The mind of man does not know, Eye hath not seen, nor ear heard, neither have entered into the heart of man, says the apostle Paul, the things which God hath prepared for them that love him (1 Cor. 2:9)! Instead of the tormented corruptible remains of their Teacher in a stone cave they found tidings of the resurrected Jesus Christ, the Son of God. Before them stood an inhabitant of a divine world that had remained faithful to the Lord—an angel—and pronounced these simple and great words: “You seek the crucified Nazarene. He is not here. He is risen! (cf. Lk. 24:6).

The angel announced the same thing that the Lord Jesus Christ had said many times to His disciples. You would think they would rejoice! But what was their human reaction? They ran away in horror and fear, not understanding and perplexed! They trembled and were amazed: neither said they any thing to any man; for they were afraid (Mk. 16:8).

We look at the Myrrh-bearers and recognize ourselves.

Human thoughts are as far from divine thoughts as the heavens are from the earth, says the prophet Isaiah (cf. Is. 55:8–9). Our boldest hopes and dreams about human happiness, about our own selves, about our close ones, and about the future are all at best naiveté in comparison with what the Lord has prepared for us. We can compare this with a small child to whom his father is preparing something wonderful, a great life’s arena. But not able to appreciate or even understand any part of his father’s plan, the little child is immersed only in his cherished, beloved dreams: “My father will do everything for me! I’ll have a lot of toys, and sweets, and candy!” What the father is preparing for his children is unfathomable to the weak and fragile mind of a child.

What brought the Myrrh-bearer to their Teacher’s tomb? To the final earthly resting place of the One Who did not justify their hopes? To the Teacher Who promised them so much, but could not fulfill these promises? Love for the Savior brought them there. It is this love, the only thing that is greater than our yearning, that is, our hope, greater than all our reasoning, which binds us with God.

This very love for Christ does not put the hearts of the faithful to shame! It is no accident that the Myrrh-bearing Women were the first out of all mankind to hear the tidings of the Resurrection.

What haven’t people tried to convince us about God, Christ, and the Church over all that time since Christ’s Resurrection and to the present day! One hundred years ago they started destroying our Orthodox country, and they nearly destroyed it completely. There remained only a handful of “ignorant” believers and “pitiful” priests, who did not even dare raise their heads. But within these “ignorant and pitiful” people—from the point of view of this world—burned love and adoration for their Great Teacher. They loved Him as did the Myrrh-bearers and apostles, who lost their faith and hope but then found them again.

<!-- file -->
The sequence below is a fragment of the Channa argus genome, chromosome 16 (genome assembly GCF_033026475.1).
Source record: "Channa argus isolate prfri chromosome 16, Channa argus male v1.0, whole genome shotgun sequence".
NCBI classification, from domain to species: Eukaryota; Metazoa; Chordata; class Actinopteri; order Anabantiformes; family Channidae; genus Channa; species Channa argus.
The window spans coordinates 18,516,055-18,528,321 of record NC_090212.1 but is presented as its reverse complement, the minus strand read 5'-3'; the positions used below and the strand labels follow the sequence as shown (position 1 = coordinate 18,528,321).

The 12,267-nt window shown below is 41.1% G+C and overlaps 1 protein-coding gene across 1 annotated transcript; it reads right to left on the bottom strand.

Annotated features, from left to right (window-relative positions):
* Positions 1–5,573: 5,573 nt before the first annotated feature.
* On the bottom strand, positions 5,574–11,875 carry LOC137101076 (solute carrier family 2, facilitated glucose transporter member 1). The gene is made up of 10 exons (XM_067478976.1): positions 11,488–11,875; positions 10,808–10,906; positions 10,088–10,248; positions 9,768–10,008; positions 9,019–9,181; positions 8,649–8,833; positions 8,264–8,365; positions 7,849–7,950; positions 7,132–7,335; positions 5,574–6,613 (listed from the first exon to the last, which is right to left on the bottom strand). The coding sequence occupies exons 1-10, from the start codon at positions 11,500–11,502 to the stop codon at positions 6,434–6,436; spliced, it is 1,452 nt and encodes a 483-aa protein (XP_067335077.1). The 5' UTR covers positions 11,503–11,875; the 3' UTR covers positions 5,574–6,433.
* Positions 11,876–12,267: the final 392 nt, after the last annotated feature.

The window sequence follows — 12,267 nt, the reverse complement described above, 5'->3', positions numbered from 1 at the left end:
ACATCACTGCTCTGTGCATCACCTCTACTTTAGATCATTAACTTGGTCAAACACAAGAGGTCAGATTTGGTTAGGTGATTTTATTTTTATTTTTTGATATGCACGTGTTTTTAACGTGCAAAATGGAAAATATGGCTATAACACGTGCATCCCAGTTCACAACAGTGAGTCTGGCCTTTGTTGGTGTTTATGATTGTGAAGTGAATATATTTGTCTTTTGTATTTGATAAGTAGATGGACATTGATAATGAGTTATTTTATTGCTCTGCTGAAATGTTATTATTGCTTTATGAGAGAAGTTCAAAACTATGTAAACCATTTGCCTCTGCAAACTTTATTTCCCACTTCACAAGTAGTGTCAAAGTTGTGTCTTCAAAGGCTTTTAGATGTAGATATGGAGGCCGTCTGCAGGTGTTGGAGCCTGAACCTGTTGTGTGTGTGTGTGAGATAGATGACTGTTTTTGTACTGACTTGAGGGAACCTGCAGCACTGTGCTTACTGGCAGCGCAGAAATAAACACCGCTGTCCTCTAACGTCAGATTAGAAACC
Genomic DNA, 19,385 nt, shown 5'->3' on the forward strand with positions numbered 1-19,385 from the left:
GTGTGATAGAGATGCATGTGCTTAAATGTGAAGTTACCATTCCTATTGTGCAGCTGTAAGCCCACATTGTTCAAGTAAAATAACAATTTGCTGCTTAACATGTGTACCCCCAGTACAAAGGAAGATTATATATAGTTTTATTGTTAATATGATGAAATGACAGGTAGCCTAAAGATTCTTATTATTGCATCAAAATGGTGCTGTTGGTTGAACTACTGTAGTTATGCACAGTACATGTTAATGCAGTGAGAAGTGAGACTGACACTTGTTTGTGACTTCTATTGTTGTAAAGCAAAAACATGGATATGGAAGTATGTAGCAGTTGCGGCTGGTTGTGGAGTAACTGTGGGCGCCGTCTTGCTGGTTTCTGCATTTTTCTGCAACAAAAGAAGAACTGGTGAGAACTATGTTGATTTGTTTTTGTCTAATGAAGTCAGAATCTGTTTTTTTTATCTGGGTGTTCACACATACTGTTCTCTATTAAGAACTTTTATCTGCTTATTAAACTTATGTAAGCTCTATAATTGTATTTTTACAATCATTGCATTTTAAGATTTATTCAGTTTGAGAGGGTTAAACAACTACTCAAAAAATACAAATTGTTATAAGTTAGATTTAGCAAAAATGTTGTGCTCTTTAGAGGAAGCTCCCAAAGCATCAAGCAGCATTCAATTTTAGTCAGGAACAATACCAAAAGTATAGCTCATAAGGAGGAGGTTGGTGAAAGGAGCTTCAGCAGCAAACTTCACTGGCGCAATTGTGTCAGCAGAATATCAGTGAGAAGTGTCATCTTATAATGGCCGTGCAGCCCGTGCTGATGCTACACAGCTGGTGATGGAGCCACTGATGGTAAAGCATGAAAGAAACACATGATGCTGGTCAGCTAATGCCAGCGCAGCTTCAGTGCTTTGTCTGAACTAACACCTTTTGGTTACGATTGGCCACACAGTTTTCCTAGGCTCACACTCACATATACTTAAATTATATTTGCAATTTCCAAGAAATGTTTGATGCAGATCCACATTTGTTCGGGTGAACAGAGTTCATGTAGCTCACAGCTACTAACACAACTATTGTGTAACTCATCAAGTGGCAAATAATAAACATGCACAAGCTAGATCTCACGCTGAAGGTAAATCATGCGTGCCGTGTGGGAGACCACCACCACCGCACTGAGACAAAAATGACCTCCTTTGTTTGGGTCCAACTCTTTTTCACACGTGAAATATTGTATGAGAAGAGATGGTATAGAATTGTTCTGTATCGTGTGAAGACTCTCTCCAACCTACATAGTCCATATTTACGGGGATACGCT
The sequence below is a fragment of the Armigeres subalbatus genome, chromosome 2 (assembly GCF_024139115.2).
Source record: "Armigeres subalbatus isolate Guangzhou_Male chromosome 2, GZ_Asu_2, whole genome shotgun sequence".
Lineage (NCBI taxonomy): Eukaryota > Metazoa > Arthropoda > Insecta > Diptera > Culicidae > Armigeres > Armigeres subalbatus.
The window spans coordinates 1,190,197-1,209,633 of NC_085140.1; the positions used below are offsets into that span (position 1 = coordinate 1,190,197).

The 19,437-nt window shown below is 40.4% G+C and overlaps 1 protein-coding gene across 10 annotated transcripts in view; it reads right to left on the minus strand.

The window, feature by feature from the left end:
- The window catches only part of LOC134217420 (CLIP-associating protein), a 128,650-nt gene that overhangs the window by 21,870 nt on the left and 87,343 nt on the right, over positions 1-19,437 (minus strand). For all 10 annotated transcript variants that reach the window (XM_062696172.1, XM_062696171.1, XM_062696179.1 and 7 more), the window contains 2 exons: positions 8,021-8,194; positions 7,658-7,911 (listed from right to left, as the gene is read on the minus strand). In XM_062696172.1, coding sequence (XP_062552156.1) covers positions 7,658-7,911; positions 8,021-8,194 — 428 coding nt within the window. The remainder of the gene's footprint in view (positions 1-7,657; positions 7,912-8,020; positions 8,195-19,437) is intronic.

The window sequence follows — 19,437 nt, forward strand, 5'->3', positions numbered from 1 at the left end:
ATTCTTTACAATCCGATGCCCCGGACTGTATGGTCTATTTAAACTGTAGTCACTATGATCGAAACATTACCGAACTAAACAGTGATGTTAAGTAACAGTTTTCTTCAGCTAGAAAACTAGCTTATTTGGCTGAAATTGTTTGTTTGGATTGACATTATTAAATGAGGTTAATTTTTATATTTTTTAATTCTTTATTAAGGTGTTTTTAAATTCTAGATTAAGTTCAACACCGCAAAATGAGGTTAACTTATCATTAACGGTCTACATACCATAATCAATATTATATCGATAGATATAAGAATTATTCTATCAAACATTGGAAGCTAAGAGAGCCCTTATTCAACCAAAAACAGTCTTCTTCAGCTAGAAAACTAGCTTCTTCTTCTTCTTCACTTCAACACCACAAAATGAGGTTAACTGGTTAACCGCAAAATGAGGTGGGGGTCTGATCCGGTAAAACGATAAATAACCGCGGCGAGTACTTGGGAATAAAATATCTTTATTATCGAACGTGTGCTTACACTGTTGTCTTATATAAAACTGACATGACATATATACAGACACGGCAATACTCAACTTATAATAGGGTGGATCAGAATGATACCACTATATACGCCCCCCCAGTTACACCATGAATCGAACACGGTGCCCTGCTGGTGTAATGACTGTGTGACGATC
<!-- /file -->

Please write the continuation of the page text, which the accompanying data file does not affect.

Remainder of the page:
And we, brothers and sisters, shall remember the Myrrh-bearing Women not only today, but also during the most complicated times in our lives, when hopes are shattered, when it seems that no one will help us, when the worst possible thing happens, which, in the words of St. Job the Much Suffering, makes our souls tremble. Then we shall remember these remarkable women. Retaining love in their hearts for God, they received infinitely more than what they hoped for, both for themselves and for all their loved ones both living and dead.

Such is our Lord. He leads fallen human existence; He leads each one of us through trials that make us steadfast in faith, truth, and spiritual freedom. But He does not allow anything to happen beyond our strength. He knows, like a loving father, when the time has come to put our sinful human hopes and weak, fragile dreams to shame. And He knows when we have become ready for the revelation of true, divine love, so that we might see the infinite abundance of what God has prepared for all those who love Him.


Bishop Tikhon (Shevkunov) of Egorievsk
Translation by Nun Cornelia (Rees)



Castrese Tipaldi4/24/2018 12:33 pm
Truly He is Risen!

A great sermon indeed!
Laskarina4/23/2018 8:22 pm
Christ is Risen!

Thank you for this great sermon!